Giving thanks


Growing up, I was perpetually troubled by Thanksgiving—a day in which we celebrate one of the world's most catastrophic genocides, in which we repaint history for our own untainted conscience, in which we demonstrate appreciation and gratitude for what we have by demonstrating that we simply can't have enough, stuffing our faces until the supermarkets are empty and emptying our wallets until our minivans are stuffed, literally trampling others for a fifty-percent-off Blu-Ray player or a buy-one-get-one HDTV. I never cared for the food nor the football, and when it came to flan, I was never a fan. Thanksgiving is a day in which we allow ourselves to feel good about pardoning one turkey though we've killed fifty million more, in which we feel good about breaking bread with a few Native Americans though we've, well, killed fifty million more.

And still, not much has changed—it's still an orgy of food and floats, of traffic and television, of self-interest and self-indulgence, American hubris and American portion control.

But it doesn't have to be this way. Thanksgiving—when stripped of all its cultural baggage—is nothing more than a day to give thanks, to truly appreciate what one does have, a reminder of how fortunate we all are each and every day. So today, obligatory pontification now out of the way, I want to take a moment to say thanks.

I feel so blessed to live the life I do, to have the privilege of yet another year, to have the opportunity to have spent that year so fully and so well. From tremendous progress on my tiny house to an unforgettable and life-changing two months scootering across the continent, from the incredible ability to have my thoughts and passions broadcast locally, nationally, and worldwide to simply relishing time spent with irreplaceable neighbors, friends, and community, I really couldn't ask for anything more.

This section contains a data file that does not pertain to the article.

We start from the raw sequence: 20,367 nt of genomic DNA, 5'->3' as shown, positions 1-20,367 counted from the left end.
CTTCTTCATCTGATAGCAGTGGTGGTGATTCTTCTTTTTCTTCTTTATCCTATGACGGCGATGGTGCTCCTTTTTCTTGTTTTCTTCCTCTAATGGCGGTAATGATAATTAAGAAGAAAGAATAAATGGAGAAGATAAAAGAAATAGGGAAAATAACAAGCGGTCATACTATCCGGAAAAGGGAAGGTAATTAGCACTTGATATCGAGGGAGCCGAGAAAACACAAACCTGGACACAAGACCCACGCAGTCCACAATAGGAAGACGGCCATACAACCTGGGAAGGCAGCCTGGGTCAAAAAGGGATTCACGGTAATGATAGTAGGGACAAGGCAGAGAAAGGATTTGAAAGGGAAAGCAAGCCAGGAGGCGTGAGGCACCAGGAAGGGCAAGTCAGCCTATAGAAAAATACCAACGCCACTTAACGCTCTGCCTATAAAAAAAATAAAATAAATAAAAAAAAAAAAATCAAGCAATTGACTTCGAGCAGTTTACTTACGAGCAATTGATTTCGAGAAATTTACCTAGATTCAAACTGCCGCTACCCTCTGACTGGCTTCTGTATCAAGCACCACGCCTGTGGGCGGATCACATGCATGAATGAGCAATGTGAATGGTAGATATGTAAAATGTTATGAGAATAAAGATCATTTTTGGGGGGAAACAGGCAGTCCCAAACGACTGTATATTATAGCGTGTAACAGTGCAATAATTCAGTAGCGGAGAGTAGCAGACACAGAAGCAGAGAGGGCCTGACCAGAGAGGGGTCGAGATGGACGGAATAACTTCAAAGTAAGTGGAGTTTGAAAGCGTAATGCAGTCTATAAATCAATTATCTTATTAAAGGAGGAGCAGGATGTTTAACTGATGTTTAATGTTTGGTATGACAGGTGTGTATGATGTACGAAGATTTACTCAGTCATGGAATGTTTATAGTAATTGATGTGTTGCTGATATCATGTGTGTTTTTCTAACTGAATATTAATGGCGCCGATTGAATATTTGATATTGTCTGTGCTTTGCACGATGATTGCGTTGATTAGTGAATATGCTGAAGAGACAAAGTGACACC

Thank you to every individual who has lifted a hammer or hammered a nail for the betterment of the Matchbox, to every inquisitive soul who has wandered through Boneyard Studios for an open house, bonfire, concert, or story. Thank you to those who have supported my tiny house adventure from near and afar, to the many who have guided me along with their encouragement, advice, and wisdom.

Thank you to those who spent countless hours with me sharing maps, detours, and cautionary tales before I left for the road last May—I have you to thank for my safety, security, and spectacular sights. And thanks to the immeasurably kind souls who provided lodging and food and warmth and friendship during cold, lonely stretches of safari, to the friends, friends' friends, and absolute strangers who never thought twice about opening their doors to a weary traveler—I have you to thank for my affirmed faith in the awesome generosity of humanity.

Lastly, thank you to those who have been there for me during all of life's unplanned adventures, who have kept me company over a bottle of wine, who have taught me new things and made me a better person, who have taken care of me when I needed being-taken-care-of and who trusted me to do the same when it was my time to return the favor. Thanks for making my life all the richer, all  the better, and all the sweeter—thank you, from the bottom of my heart, for being part of it.

Happy Thanksgiving.

(Uneventful) autumn update